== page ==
Half way up a 150 foot crag, I’m clinging to a tiny ledge with one hand, both feet perched on, well, less of a ledge, more of a minor wrinkle in the gritstone edifice of Stanage Edge. Sweat beads my brow and I can see nowhere to go from here.
“Jump!” she shouts, “there’s a ledge about 4 feet above your head!”. I see no ledge at all and contemplate what is quite literally a leap of faith. My lower body experiences an attack of ‘Elvis Leg’, an expression climbers use for when your legs get so tired they start shaking like crazy. I decide now is the time and spring upwards with all my strength. The tips of my fingers graze the invisible handhold and I am just about able to pull myself up and onwards to the top.
I was in my twenties and in the Peak District doing (what else) but trying to impress a girl. We’d met a few months before and I was smitten with the athletic blonde who rode a Kawasaki sports bike and who was dazzling company. I’d learned that rock climbing was a hobby of hers, nurtured whilst she was university in Lancaster and when she suggested visiting the Peak District for some climbing, naturally I pretended to be somewhat of an expert and agreed to go along.
Although she saw right through me, we survived the weekend. We’ve been married for over twenty years now so (at least in my own mind), I must have impressed her with my athletic ability :)
I haven’t been back to the Peak District since then (traumatised no doubt) until last weekend when I was invited to attend Becca and Steve’s wedding at Haddon Hall and the celebrations afterwards at Brosterfield Farm, north of Bakewell.
The Peak District is a beguiling warren of misty, twisty roads linking picturesque villages, dales and moors. I enjoyed the drive through the Peaks late on Friday night and found the couple, their families and friends still toiling over table decorations, floral displays and the reception decorations in a large marquee on the edge of the farm. Everything had to be just right for the wedding in the morning.
I’m always reminded of how much work goes into preparing for a wedding and the reception celebrations – so many details to consider, so many options and choices and then making them happen! When the wedding reception is held in a marquee, it’s even more special. The whole thing comes together, almost overnight, and when it’s done well, there’s a magical atmosphere to the whole place because of its temporary nature.
I started the day with Rebecca and the family at Brosterfield, documenting a little bit of the preparations. Here are just a few favourite photographs from the wedding day; the complete gallery will be uploaded soon.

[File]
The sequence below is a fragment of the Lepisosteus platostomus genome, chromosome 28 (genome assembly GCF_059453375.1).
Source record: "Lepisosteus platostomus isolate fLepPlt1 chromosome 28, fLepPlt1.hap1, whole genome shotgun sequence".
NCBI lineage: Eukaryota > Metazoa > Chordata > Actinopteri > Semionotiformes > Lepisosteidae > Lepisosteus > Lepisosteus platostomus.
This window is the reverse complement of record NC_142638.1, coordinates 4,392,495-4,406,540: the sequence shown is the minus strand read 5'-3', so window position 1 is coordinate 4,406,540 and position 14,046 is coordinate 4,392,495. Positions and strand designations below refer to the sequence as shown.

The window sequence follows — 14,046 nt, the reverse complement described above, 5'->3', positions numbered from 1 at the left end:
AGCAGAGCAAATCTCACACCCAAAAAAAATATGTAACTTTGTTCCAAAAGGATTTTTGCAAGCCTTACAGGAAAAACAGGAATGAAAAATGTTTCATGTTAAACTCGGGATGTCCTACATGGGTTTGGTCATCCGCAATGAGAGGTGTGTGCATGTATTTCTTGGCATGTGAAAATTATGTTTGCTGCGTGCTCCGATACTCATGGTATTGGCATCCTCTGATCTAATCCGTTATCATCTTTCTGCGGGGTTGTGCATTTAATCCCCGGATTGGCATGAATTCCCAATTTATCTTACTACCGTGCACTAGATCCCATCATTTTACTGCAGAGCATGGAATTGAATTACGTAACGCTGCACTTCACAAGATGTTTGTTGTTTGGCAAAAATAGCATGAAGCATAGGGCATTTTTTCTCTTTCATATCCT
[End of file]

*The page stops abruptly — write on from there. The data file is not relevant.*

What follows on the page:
If you were at the wedding, please leave a comment below! I’ll update you when all the photographs are ready for viewing.
At Brosterfield Farm, first thing on Saturday morning. A beautiful wedding dress and a daring pair of scarlet Jimmy Choos.
The arty shoe shot. I was once told by an old and grizzled photographer that if I felt a creative streak coming on, I should go and lie down until it subsides.
A glimpse of Becca’s preparations.
Yes mate, you are at the right place.
Off to the amazing Haddon Hall. Backdrop to no fewer than three screen versions of ‘Jane Eyre’.
Steve and the boys, all present and correct in good time.
The ushers and the guests arrive.
Rebecca and dad arrive at the Long Gallery.
It’s only for one day – enjoy the attention :)
Out into the beautiful grounds of Haddon Hall.
We arrive at Brosterfield and the incredible marquee wedding reception.
Rebecca and Steve’s vision was superb, so wonderfully coordinated and rich in detail. They both work for English Touring Opera and their stage and theatre experience came into good use. No effort had been spared to create this environment that was welcoming and comfortable for the wedding guests.
So much beer. So little time.
A few little detail shots of the wedding reception.
Best Man Ryan checks the speech before usher Ben kicks off the proceedings.
Alan, FOB, makes a wonderful speech to welcome the guests.
Steve does his thing – putting an unusual twist on proceedings as you’ll see.
Ryan takes the stage – he’s a good man and resisted the temptation for the traditional stitching up of the groom (well, mostly)…
One thing about an early wedding is that the afternoon is free for socialising, mingling and enjoying each others company. Becca and Steve had laid on some great activities for the guests.
Some relaxed group photography in and around the farm. It’s always a pleasure to do this as this kind of photograph can become really important in the years and decades to come.
They are a lovely couple these two, so obviously deeply in love with each other. I think Steve would rather undergo root canal treatment than be photographed and I’m grateful for his patience as we shot some portraits in the late afternoon.
I hope New York is great fun R & S, thanks again for trusting me with the job and I look forward to seeing you both when you get back.